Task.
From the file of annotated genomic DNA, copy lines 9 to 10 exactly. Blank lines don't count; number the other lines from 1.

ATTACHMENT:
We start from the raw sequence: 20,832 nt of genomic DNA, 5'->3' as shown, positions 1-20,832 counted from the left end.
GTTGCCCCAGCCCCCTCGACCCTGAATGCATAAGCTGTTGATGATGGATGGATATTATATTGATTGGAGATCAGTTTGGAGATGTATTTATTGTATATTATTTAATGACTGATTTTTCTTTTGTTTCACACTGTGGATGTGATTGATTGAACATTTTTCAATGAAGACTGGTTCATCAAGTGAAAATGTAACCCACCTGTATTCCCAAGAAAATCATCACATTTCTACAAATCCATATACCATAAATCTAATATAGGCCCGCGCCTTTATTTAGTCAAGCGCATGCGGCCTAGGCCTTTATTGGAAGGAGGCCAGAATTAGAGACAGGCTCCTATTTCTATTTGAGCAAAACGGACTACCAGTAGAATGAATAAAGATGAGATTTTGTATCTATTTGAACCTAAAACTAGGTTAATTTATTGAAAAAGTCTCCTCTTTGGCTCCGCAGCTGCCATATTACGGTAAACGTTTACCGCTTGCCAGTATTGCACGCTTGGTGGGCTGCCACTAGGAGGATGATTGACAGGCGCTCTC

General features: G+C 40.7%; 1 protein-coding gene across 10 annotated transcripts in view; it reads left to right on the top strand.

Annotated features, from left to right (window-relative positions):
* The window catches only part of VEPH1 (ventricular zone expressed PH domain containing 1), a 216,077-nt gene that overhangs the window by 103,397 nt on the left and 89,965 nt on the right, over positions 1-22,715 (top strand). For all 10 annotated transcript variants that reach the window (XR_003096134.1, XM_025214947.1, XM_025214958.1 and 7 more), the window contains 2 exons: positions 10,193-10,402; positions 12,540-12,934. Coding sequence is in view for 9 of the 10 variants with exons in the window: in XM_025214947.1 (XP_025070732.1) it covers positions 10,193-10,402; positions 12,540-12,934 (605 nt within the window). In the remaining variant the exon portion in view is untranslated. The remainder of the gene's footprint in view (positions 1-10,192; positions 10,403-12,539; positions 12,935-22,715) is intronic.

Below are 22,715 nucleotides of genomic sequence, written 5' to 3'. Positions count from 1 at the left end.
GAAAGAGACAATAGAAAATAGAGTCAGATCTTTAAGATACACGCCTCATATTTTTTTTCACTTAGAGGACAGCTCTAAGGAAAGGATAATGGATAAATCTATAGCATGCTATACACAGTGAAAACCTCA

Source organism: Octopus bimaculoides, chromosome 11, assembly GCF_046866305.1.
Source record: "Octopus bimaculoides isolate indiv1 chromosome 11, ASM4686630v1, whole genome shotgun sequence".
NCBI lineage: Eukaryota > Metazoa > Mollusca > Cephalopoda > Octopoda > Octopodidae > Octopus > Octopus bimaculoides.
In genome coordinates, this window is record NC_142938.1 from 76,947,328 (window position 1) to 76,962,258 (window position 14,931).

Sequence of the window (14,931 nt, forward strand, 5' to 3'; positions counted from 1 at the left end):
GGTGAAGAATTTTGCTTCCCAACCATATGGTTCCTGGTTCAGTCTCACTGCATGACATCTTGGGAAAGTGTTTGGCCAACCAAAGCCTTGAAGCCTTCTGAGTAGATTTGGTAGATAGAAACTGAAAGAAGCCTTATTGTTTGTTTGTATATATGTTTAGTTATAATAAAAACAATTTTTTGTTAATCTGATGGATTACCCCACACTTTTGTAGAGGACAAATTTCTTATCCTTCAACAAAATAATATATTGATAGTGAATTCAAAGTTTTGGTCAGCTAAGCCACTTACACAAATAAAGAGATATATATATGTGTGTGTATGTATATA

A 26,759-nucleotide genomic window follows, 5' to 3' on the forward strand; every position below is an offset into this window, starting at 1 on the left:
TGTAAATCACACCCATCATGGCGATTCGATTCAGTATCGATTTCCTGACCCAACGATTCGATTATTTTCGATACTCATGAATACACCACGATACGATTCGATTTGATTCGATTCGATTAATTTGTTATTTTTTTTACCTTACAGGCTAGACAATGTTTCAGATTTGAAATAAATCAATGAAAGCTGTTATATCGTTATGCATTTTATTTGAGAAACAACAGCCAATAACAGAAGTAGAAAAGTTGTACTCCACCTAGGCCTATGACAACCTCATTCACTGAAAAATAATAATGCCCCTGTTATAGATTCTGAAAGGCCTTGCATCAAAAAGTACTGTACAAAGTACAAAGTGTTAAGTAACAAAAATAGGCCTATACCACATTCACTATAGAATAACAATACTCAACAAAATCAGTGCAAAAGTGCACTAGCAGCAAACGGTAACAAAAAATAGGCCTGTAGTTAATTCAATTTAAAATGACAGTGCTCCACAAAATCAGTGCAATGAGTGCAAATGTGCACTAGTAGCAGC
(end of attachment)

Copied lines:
Source record: "Octopus bimaculoides isolate indiv1 chromosome 11, ASM4686630v1, whole genome shotgun sequence".
NCBI lineage: Eukaryota > Metazoa > Mollusca > Cephalopoda > Octopoda > Octopodidae > Octopus > Octopus bimaculoides.